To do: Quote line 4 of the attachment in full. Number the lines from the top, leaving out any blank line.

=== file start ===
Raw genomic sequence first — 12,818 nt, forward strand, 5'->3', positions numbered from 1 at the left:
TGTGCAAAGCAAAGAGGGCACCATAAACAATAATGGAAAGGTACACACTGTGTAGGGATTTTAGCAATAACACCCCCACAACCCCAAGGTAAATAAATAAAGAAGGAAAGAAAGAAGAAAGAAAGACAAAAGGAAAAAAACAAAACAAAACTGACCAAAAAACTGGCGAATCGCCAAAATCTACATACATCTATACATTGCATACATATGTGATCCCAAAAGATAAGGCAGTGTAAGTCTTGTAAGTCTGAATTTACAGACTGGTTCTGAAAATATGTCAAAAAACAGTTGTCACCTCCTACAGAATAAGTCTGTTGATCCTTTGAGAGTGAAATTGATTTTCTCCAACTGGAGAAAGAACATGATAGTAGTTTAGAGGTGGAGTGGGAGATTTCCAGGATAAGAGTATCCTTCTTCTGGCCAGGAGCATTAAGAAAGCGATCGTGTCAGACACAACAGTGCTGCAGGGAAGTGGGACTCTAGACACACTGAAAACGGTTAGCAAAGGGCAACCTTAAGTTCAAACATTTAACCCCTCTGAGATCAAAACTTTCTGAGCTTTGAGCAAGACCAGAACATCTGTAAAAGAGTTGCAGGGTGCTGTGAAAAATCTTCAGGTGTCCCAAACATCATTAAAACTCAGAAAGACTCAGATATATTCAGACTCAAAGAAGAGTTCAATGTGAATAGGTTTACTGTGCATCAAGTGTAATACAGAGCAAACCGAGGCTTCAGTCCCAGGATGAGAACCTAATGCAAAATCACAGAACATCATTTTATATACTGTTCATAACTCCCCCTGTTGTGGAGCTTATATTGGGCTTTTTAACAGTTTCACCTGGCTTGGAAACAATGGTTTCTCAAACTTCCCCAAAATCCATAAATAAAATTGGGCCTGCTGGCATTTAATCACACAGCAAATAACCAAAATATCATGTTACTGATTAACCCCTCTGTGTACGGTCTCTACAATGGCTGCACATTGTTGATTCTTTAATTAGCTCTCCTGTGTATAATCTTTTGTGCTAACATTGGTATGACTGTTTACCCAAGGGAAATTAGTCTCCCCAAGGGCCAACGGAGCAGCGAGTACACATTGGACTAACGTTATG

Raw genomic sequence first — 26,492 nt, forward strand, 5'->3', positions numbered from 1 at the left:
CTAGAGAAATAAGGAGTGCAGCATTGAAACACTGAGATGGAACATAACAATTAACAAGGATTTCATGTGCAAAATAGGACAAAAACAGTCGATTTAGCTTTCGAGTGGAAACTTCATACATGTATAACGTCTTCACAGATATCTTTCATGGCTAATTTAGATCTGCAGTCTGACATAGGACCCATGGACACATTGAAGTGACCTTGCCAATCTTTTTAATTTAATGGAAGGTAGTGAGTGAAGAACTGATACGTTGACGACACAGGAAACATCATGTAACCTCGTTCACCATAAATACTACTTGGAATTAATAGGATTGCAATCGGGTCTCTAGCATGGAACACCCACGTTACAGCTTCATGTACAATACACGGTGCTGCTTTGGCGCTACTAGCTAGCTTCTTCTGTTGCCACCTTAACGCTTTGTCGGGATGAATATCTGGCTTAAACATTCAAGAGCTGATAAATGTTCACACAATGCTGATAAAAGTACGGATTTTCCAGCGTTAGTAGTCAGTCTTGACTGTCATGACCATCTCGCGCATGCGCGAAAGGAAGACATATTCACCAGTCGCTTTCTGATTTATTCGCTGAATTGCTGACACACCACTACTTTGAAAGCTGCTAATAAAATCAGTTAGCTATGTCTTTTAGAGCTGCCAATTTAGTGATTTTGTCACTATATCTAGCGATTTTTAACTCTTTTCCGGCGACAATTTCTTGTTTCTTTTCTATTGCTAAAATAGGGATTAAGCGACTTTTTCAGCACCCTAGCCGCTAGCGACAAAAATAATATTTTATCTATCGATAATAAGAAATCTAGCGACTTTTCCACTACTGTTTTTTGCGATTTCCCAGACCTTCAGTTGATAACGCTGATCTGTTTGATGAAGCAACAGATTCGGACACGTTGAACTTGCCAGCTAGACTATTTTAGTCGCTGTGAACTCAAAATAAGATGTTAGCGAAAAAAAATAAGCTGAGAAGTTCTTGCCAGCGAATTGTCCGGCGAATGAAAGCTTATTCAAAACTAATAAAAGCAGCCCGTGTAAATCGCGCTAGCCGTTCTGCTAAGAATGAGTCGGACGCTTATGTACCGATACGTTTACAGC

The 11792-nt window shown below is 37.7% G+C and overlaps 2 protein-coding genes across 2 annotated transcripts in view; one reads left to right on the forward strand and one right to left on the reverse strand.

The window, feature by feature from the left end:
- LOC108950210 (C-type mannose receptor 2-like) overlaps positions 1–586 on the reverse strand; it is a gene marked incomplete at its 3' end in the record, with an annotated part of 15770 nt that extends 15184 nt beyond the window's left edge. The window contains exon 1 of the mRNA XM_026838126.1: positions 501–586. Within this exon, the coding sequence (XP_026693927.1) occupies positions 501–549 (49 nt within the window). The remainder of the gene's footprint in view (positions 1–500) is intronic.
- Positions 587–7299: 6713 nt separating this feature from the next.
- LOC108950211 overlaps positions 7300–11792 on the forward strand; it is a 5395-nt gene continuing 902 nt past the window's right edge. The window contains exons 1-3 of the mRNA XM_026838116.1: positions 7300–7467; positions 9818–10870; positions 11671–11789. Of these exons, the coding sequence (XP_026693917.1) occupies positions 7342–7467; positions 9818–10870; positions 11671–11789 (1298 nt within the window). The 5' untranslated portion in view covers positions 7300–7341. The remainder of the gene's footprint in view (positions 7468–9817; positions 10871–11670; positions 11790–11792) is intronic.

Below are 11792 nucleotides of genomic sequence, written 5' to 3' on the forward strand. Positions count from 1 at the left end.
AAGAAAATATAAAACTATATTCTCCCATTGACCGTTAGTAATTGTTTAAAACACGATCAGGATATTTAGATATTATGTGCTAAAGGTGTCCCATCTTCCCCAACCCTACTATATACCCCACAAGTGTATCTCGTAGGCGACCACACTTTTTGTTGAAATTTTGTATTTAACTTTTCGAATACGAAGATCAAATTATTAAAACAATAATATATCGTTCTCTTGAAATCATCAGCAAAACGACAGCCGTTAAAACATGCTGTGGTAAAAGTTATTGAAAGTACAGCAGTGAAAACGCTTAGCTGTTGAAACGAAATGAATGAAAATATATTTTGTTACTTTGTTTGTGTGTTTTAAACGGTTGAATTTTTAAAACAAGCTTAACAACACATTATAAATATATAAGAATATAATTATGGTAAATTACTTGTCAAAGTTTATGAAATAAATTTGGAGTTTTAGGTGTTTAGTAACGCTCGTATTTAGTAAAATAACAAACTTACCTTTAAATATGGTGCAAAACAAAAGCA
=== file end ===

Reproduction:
CTAGAGAAATAAGGAGTGCAGCATTGAAACACTGAGATGGAACATAACAATTAACAAGGATTTCATGTGCAAAATAGGACAAAAACAGTCGATTTAGCTTTCGAGTGGAAACTTCATACATGTATAACGTCTTCACAGATATCTTTCATGGCTAATTTAGATCTGCAGTCTGACATAGGACCCATGGACACATTGAAGTGACCTTGCCAATCTTTTTAATTTAATGGAAGGTAGTGAGTGAAGAACTGATACGTTGACGACACAGGAAACATCATGTAACCTCGTTCACCATAAATACTACTTGGAATTAATAGGATTGCAATCGGGTCTCTAGCATGGAACACCCACGTTACAGCTTCATGTACAATACACGGTGCTGCTTTGGCGCTACTAGCTAGCTTCTTCTGTTGCCACCTTAACGCTTTGTCGGGATGAATATCTGGCTTAAACATTCAAGAGCTGATAAATGTTCACACAATGCTGATAAAAGTACGGATTTTCCAGCGTTAGTAGTCAGTCTTGACTGTCATGACCATCTCGCGCATGCGCGAAAGGAAGACATATTCACCAGTCGCTTTCTGATTTATTCGCTGAATTGCTGACACACCACTACTTTGAAAGCTGCTAATAAAATCAGTTAGCTATGTCTTTTAGAGCTGCCAATTTAGTGATTTTGTCACTATATCTAGCGATTTTTAACTCTTTTCCGGCGACAATTTCTTGTTTCTTTTCTATTGCTAAAATAGGGATTAAGCGACTTTTTCAGCACCCTAGCCGCTAGCGACAAAAATAATATTTTATCTATCGATAATAAGAAATCTAGCGACTTTTCCACTACTGTTTTTTGCGATTTCCCAGACCTTCAGTTGATAACGCTGATCTGTTTGATGAAGCAACAGATTCGGACACGTTGAACTTGCCAGCTAGACTATTTTAGTCGCTGTGAACTCAAAATAAGATGTTAGCGAAAAAAAATAAGCTGAGAAGTTCTTGCCAGCGAATTGTCCGGCGAATGAAAGCTTATTCAAAACTAATAAAAGCAGCCCGTGTAAATCGCGCTAGCCGTTCTGCTAAGAATGAGTCGGACGCTTATGTACCGATACGTTTACAGC